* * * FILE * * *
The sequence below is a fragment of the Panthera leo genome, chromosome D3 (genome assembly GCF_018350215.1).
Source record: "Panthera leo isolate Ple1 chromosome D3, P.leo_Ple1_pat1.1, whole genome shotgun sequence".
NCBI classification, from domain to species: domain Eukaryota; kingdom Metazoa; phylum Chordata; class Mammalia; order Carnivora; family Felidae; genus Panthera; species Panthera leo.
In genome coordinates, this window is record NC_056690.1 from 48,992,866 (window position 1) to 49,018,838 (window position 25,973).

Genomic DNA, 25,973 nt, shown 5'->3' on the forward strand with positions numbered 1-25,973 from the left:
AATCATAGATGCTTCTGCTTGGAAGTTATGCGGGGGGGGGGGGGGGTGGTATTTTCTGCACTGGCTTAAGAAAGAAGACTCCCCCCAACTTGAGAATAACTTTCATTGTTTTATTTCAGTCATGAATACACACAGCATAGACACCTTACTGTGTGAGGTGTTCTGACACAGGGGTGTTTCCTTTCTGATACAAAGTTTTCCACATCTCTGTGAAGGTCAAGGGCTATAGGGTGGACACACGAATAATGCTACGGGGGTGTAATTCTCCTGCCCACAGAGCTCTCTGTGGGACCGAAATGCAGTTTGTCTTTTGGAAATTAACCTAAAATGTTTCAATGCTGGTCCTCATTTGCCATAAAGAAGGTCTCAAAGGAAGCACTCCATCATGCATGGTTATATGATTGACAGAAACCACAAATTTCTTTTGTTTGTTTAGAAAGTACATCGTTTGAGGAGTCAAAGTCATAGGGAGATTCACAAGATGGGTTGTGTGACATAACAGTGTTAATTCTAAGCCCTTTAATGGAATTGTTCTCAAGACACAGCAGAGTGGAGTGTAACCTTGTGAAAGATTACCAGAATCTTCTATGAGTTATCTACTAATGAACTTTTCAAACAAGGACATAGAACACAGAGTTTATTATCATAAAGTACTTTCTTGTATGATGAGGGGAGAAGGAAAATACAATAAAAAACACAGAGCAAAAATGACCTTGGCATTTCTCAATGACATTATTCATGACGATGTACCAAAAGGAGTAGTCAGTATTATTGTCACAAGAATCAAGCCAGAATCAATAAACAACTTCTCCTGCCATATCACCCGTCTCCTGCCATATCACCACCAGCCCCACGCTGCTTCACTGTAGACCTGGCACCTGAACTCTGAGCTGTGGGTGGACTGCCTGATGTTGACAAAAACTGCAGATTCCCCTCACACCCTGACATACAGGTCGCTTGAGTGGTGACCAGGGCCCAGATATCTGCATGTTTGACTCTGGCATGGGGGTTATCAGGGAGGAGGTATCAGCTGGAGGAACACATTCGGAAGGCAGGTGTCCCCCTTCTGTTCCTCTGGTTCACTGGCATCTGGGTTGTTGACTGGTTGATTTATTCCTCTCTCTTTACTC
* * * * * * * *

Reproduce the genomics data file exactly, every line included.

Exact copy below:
The sequence below is a fragment of the Panthera leo genome, chromosome D3 (genome assembly GCF_018350215.1).
Source record: "Panthera leo isolate Ple1 chromosome D3, P.leo_Ple1_pat1.1, whole genome shotgun sequence".
NCBI classification, from domain to species: domain Eukaryota; kingdom Metazoa; phylum Chordata; class Mammalia; order Carnivora; family Felidae; genus Panthera; species Panthera leo.
In genome coordinates, this window is record NC_056690.1 from 48,992,866 (window position 1) to 49,018,838 (window position 25,973).

Genomic DNA, 25,973 nt, shown 5'->3' on the forward strand with positions numbered 1-25,973 from the left:
AATCATAGATGCTTCTGCTTGGAAGTTATGCGGGGGGGGGGGGGGGTGGTATTTTCTGCACTGGCTTAAGAAAGAAGACTCCCCCCAACTTGAGAATAACTTTCATTGTTTTATTTCAGTCATGAATACACACAGCATAGACACCTTACTGTGTGAGGTGTTCTGACACAGGGGTGTTTCCTTTCTGATACAAAGTTTTCCACATCTCTGTGAAGGTCAAGGGCTATAGGGTGGACACACGAATAATGCTACGGGGGTGTAATTCTCCTGCCCACAGAGCTCTCTGTGGGACCGAAATGCAGTTTGTCTTTTGGAAATTAACCTAAAATGTTTCAATGCTGGTCCTCATTTGCCATAAAGAAGGTCTCAAAGGAAGCACTCCATCATGCATGGTTATATGATTGACAGAAACCACAAATTTCTTTTGTTTGTTTAGAAAGTACATCGTTTGAGGAGTCAAAGTCATAGGGAGATTCACAAGATGGGTTGTGTGACATAACAGTGTTAATTCTAAGCCCTTTAATGGAATTGTTCTCAAGACACAGCAGAGTGGAGTGTAACCTTGTGAAAGATTACCAGAATCTTCTATGAGTTATCTACTAATGAACTTTTCAAACAAGGACATAGAACACAGAGTTTATTATCATAAAGTACTTTCTTGTATGATGAGGGGAGAAGGAAAATACAATAAAAAACACAGAGCAAAAATGACCTTGGCATTTCTCAATGACATTATTCATGACGATGTACCAAAAGGAGTAGTCAGTATTATTGTCACAAGAATCAAGCCAGAATCAATAAACAACTTCTCCTGCCATATCACCCGTCTCCTGCCATATCACCACCAGCCCCACGCTGCTTCACTGTAGACCTGGCACCTGAACTCTGAGCTGTGGGTGGACTGCCTGATGTTGACAAAAACTGCAGATTCCCCTCACACCCTGACATACAGGTCGCTTGAGTGGTGACCAGGGCCCAGATATCTGCATGTTTGACTCTGGCATGGGGGTTATCAGGGAGGAGGTATCAGCTGGAGGAACACATTCGGAAGGCAGGTGTCCCCCTTCTGTTCCTCTGGTTCACTGGCATCTGGGTTGTTGACTGGTTGATTTATTCCTCTCTCTTTACTC